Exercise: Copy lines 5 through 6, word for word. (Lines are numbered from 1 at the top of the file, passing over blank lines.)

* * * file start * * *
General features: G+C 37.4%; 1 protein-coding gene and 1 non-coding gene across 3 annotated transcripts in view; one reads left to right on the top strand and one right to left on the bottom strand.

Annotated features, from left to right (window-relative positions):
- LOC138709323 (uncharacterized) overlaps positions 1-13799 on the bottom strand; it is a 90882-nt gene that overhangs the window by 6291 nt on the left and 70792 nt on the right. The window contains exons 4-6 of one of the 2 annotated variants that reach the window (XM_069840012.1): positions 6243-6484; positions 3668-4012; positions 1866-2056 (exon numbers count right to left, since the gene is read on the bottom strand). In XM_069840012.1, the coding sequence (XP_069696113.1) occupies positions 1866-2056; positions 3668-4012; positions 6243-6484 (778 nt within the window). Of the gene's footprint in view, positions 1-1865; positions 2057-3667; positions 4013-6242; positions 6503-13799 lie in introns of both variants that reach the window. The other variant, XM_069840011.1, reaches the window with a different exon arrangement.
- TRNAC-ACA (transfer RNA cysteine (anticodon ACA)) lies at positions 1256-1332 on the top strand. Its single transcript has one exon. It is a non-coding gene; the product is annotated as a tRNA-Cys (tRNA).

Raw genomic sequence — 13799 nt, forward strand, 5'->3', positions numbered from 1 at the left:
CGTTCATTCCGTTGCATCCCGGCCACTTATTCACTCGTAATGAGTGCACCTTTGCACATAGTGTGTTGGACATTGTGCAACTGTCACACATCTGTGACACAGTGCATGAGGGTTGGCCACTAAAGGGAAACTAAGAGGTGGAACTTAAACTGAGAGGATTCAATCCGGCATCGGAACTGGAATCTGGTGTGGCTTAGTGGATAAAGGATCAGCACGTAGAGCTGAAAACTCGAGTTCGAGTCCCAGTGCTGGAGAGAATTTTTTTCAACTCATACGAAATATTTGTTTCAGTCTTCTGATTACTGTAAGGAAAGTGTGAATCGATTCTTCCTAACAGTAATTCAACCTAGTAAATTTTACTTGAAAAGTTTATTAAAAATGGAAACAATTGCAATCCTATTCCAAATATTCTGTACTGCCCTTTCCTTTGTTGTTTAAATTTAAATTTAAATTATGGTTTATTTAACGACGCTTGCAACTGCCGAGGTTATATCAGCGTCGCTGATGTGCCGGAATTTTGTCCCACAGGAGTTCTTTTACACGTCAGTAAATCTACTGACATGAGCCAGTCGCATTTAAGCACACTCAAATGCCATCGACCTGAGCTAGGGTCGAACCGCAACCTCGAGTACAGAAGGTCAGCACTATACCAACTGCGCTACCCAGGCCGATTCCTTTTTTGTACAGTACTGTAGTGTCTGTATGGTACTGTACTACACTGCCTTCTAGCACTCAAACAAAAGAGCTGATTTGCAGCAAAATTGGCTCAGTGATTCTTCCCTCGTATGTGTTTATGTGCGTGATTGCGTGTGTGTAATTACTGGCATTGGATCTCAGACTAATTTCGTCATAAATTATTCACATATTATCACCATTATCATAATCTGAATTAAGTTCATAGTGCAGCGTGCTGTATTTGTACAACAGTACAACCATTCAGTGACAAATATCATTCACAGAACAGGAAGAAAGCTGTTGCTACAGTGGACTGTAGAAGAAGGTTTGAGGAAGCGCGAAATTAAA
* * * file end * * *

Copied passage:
Raw genomic sequence — 13799 nt, forward strand, 5'->3', positions numbered from 1 at the left:
CGTTCATTCCGTTGCATCCCGGCCACTTATTCACTCGTAATGAGTGCACCTTTGCACATAGTGTGTTGGACATTGTGCAACTGTCACACATCTGTGACACAGTGCATGAGGGTTGGCCACTAAAGGGAAACTAAGAGGTGGAACTTAAACTGAGAGGATTCAATCCGGCATCGGAACTGGAATCTGGTGTGGCTTAGTGGATAAAGGATCAGCACGTAGAGCTGAAAACTCGAGTTCGAGTCCCAGTGCTGGAGAGAATTTTTTTCAACTCATACGAAATATTTGTTTCAGTCTTCTGATTACTGTAAGGAAAGTGTGAATCGATTCTTCCTAACAGTAATTCAACCTAGTAAATTTTACTTGAAAAGTTTATTAAAAATGGAAACAATTGCAATCCTATTCCAAATATTCTGTACTGCCCTTTCCTTTGTTGTTTAAATTTAAATTTAAATTATGGTTTATTTAACGACGCTTGCAACTGCCGAGGTTATATCAGCGTCGCTGATGTGCCGGAATTTTGTCCCACAGGAGTTCTTTTACACGTCAGTAAATCTACTGACATGAGCCAGTCGCATTTAAGCACACTCAAATGCCATCGACCTGAGCTAGGGTCGAACCGCAACCTCGAGTACAGAAGGTCAGCACTATACCAACTGCGCTACCCAGGCCGATTCCTTTTTTGTACAGTACTGTAGTGTCTGTATGGTACTGTACTACACTGCCTTCTAGCACTCAAACAAAAGAGCTGATTTGCAGCAAAATTGGCTCAGTGATTCTTCCCTCGTATGTGTTTATGTGCGTGATTGCGTGTGTGTAATTACTGGCATTGGATCTCAGACTAATTTCGTCATAAATTATTCACATATTATCACCATTATCATAATCTGAATTAAGTTCATAGTGCAGCGTGCTGTATTTGTACAACAGTACAACCATTCAGTGACAAATATCATTCACAGAACAGGAAGAAAGCTGTTGCTACAGTGGACTGTAGAAGAAGGTTTGAGGAAGCGCGAAATTAAA